Some time Saturday, one of five candidates will learn that they have won the leadership of Ontario's Progressive Conservative Party, a prize with mixed benefits.
For almost five months, the candidates have been fighting over the leadership and the job of premier of Canada's largest province.
But for the winner, victory will be only the start.
The next premier will have to reunite the Conservative Party after a divisive leadership race, rebuild its fundraising machinery, choose a deputy premier, select a cabinet, set out a legislative agenda, draw up a Throne Speech, help work out a budget in the face of a looming deficit and fight a couple of dozen political fires that the current leadership has been ignoring.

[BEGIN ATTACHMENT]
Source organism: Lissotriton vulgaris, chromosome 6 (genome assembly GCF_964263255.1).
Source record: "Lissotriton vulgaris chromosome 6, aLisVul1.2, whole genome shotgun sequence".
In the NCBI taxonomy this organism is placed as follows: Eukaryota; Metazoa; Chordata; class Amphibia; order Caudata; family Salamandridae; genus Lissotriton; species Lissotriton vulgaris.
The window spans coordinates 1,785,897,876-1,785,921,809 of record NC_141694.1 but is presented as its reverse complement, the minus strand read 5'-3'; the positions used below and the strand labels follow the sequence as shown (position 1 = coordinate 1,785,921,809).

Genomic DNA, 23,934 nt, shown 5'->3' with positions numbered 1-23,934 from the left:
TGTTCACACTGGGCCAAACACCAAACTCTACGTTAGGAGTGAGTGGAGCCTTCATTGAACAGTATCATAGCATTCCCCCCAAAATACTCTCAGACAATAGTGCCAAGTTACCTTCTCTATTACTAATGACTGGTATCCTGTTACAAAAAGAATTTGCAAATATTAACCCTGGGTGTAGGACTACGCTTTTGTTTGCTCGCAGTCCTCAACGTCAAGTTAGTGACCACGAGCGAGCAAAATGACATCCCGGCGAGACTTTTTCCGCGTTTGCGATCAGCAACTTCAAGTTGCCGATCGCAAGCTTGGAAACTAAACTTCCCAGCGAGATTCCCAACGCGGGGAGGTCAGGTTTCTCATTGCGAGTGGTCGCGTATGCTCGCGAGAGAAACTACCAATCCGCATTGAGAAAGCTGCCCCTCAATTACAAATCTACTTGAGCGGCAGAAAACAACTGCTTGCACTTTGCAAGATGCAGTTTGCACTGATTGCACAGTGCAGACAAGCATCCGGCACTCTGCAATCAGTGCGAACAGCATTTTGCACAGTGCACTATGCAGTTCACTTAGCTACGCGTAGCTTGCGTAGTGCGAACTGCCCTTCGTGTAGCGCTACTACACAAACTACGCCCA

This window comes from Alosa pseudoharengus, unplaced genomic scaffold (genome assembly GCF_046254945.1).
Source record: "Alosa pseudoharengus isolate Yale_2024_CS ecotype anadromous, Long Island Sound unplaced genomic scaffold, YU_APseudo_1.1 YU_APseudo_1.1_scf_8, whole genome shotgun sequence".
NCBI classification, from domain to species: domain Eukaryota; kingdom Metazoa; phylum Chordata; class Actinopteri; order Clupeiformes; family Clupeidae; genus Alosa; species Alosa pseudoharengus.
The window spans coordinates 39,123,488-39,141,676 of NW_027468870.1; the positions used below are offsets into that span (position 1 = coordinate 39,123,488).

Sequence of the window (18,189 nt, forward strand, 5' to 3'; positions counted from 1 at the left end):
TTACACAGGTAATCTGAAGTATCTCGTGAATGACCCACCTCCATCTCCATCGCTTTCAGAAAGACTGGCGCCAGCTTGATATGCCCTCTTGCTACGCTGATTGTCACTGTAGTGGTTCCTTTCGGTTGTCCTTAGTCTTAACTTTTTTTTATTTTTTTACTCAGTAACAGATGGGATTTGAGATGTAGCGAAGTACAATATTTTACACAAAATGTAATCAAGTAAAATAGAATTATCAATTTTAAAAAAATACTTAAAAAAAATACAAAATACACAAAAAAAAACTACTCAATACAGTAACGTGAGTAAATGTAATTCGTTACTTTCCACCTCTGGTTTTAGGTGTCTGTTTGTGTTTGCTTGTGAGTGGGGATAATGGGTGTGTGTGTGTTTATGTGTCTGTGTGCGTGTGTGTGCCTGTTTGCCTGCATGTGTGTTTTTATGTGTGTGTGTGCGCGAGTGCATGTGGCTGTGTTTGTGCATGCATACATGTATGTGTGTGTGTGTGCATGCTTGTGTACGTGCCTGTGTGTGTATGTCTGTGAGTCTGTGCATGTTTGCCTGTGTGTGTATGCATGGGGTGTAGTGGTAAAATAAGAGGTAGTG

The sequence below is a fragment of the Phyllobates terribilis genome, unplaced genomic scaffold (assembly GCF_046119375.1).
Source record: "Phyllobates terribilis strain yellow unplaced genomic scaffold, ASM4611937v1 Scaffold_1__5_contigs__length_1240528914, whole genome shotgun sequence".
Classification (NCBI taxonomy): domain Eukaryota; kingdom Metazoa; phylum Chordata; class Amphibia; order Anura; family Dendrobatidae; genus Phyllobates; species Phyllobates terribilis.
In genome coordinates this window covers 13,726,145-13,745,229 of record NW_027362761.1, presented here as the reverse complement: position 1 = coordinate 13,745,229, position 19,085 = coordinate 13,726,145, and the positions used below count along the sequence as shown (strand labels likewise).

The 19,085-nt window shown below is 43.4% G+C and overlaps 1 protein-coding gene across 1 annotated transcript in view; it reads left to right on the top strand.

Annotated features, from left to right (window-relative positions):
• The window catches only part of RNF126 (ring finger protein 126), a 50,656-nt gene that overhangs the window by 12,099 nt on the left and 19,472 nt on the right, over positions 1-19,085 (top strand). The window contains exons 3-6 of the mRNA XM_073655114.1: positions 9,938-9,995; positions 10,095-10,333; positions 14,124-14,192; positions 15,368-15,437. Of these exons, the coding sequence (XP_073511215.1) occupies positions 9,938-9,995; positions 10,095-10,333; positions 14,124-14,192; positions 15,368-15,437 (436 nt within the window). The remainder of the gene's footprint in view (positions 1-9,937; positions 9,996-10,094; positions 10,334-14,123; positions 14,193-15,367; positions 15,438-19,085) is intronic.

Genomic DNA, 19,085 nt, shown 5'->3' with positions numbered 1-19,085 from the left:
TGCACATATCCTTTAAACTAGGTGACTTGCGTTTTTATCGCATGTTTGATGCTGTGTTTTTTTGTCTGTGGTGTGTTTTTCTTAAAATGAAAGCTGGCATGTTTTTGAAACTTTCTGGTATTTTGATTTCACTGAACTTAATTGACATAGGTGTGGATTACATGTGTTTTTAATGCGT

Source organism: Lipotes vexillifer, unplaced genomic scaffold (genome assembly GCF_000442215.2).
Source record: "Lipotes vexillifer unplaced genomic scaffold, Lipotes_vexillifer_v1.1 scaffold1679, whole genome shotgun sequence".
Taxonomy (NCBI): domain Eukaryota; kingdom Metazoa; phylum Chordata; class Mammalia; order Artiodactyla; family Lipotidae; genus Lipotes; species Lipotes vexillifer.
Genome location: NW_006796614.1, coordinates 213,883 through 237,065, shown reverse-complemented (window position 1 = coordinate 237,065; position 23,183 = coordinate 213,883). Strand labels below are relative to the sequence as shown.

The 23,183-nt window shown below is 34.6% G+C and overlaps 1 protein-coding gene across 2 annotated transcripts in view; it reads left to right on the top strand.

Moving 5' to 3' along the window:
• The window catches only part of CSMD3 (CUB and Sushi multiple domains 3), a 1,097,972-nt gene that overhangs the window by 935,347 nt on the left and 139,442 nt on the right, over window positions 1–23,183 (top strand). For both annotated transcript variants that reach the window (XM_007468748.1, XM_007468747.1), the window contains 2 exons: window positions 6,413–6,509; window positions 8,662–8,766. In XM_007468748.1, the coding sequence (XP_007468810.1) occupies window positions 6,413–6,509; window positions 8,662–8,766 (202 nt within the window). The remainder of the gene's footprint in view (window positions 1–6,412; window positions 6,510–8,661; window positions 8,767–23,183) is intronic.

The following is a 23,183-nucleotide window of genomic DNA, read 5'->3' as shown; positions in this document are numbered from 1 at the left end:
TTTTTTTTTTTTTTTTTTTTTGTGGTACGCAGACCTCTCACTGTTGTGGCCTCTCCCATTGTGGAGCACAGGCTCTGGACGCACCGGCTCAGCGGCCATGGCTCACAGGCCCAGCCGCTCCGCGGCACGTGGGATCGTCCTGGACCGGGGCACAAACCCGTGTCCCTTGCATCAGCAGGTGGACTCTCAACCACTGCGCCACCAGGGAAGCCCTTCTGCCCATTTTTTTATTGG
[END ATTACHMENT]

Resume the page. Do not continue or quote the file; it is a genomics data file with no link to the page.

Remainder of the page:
If former finance minister Ernie Eves lives up to his billing and captures the leadership, he will have an added problem.
Mr. Eves left politics and abandoned his Parry Sound-Muskoka constituency in February of 2001 to become a Bay Street banker and lawyer. He will have to win a seat in a by-election if he wants to lead his government in the legislature.
It likely won't be as easy as it sounds. Liberal Party president Greg Sorbara yesterday warned that his party will ensure that Mr. Eves faces a stiff fight wherever he chooses to run. Source.